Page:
The Low End Mac Mailbag

PowerBooks and Static, Beige G3 Questions, OS X and Serial Ports, Used Mac Values, and More

Dan Knight - 2003.05.28 - Tip Jar

Using IBM Travelstar in USB Enclosure with Windows

Jeffrey Harris writes:

I upgraded a drive in a Lombard PowerBook, and bought a Mercury USB 1/2 enclosure from you to put the old 4.8 GB Travelstar to use for backup. Worked fine on Macs.

I now have switched to a FireWire drive for the backup, and want to use the USB drive on Windows.

Problem is, I can not see or initialize the drive from Windows 2000 or 98. Have tried 4-5 PCs.

The Travelstar has marked on it "Apple Firmware", which may mean it can only be used on a Mac.

Do you know a workaround?

Low End Mac doesn't sell hardware; you couldn't have purchased the enclosure from us. As for using the Mercury enclosure on a Windows machine, I don't do Windows. Perhaps the manufacturer can help.

PowerBooks and Static

George Alexander writes:

I sent an email to Bill Fox at in response to one of his articles regarding modem disconnects, and he remembered that some time ago, you had made mention of "static problems" with the early TiBooks on your website.

I was wondering if you had managed to resolve the problem and how?

If there is a link to an archive or similar on your site, I'd be interested in following it up.

There is a search box in the upper left corner of every page on the site. Typing in "static" lead me to the following article, TiBook Report #7: Zap!. It included the following comment: "My problem is with static electricity. Static is usually associated with dry weather and carpeting, but I've been able to zap my TiBook on a rainy day in a room with no carpeting."

My initial solution was to touch the outer edge of the computer before putting hands to keyboard. These days I've gone a step further - I use a wireless keyboard and mouse. I didn't choose them to address this problem, but eliminating static shock lockups has been a nice side effect, one I wouldn't even have realized if you hadn't asked this question.

I don't know if later revisions of the PowerBook G4 improved upon this. Maybe we'll get some reports from the field in response to posting this.

Re: Mac PM G3-333 Upgrade Qs

Following up on SimCity 4 Questions, Rich writes:

Thanks for taking the time to reply. Based on your reply, it appears that I wasn't clear enough (I hate when that happens) ...

As far as I can tell, there is no reason that you would have to be OS 9 free to run SimCity 4 or any other OS X program. As long as you're running Jaguar and have adequate hardware, SC4 should work.

I wasn't implying that, except to say that I like OS X a lot, and that I would prefer to just use OS X. :-)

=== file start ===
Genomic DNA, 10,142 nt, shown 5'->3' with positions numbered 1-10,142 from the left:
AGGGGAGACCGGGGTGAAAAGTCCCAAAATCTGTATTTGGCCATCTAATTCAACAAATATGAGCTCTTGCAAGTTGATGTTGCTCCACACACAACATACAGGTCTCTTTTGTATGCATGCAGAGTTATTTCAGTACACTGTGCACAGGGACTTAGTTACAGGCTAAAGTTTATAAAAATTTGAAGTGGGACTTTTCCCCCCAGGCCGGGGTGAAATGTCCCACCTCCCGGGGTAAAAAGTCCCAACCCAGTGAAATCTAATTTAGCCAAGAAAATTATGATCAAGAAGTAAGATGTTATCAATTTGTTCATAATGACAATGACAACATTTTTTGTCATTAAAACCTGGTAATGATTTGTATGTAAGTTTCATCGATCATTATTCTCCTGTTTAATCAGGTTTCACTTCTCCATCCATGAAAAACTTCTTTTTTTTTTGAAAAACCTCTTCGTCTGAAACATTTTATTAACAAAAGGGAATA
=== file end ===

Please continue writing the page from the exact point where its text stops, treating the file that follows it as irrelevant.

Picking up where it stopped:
Sonnet upgrades have a great reputation, and the 1 MB level 2 cache will help you get the most out of the faster processor, and these are designed to work with the beige G3.

Unless you need to run a drive larger than 128 MB, there's not much reason to invest in an ATA133 card. Most of today's hard drives can't saturate a 66 MB/sec. bus, and the ATA66 version of the Acard Ahard sells for about $20 less. It's the card we use in our beige G3, and it works very nicely under both OS 9 and X.

Thanks for clearing this up.

It looks like you've got plenty of memory, but to get the most out of OS X, it wouldn't hurt to replace the 64 MB DIMM with a 256 MB one.

Actually I don't. I'm a price conscious buyer. I don't know where you are, but in America, we've mail-in rebates programs. If you're diligent & patient enough (like, waiting a bit of time in buying), it pays off.

With regards to the memory sticks, I was concerned as the 3 sticks all have different bus speeds (66-100-133 MHz RAM). I was hoping not to upgrade my drive IDE card (to ATA133) as that would mean loosing both my stock 66 & bought 100 MHz cards. You cleared this up with your answer above.

Whether the Radeon 7000 is the best PCI video card for the Mac is a matter of value. The Radeon Mac Edition is a better card, but it sells for about twice as much. Considering the difference in price, the Radeon 7000 is probably the better value. According to benchmarks on Bare Feats, the "Radeon PCI" is about 50% faster. Whether it's work the price is your call.

The Radeon 8500 simply isn't an option for you. You can't use any AGP video card in a computer without an AGP slot.

I was told that it was easier to buy the 8500 as it's newer & more readily available. I would be paying a premium to buy these "older" cards. Then again, I'm behind these graphic cards info. I just realized that PCI + AGP are not interchangeable. I thought one was faster/better than the other (like a 500 MHz or 1 GHz is better than my 33 MHz CPU). My mistake, sorry.

* My Beige G3 is now more than 4.5 years old. No upgrades at all, just stock, and only added the 2 RAM sticks & recently an external HDD (photos & such). The only game I play (when I can) is Sim City 3000. No game consoles, The Sims, UT3k, or whatever. I still have board games. I'm a bit old school like that. :-)

I looked at (perhaps recycling &) getting another used or refurbished minitower; but with the rumoured "IBM-970 64-bit chip" around the corner . . . maybe I'll just wait a bit longer.

Then again, maybe I'll just be status quo & continue with my Sim City 3000. But boy, my PC friend is really marketing that game for the game company then. :-O

Thanks again, and if you've any further tips or advice to share, will be really much appreciated by me.

If you can use just OS X and have no legacy games, utilities, or applications that require OS 9, that's great. A lot of long term Mac users don't have that option, though, since we may be using discontinued programs (such as Claris Emailer and Home Page) that will never be ported over to OS X.

As for memory sticks, as long as they're fast enough for your computer, there's generally no problem mixing speeds. If you can buy PC100 or PC133 for the same price as PC66 memory, go for it.

As for our location, Low End Mac headquarters is in Grand Rapids, Michigan, although we have writers from all over the US, some from Canada, and a few from overseas. I'm familiar with rebates, hate filling out the paperwork, hate the delays even more, and hate the "you didn't dot this 'i' or cross this 't'" rejection letters still more. Rebates are great when they work, but they can be a real scam since the manufacturer realizes that a good percentage of buyers won't apply or will fill out the paperwork incorrectly.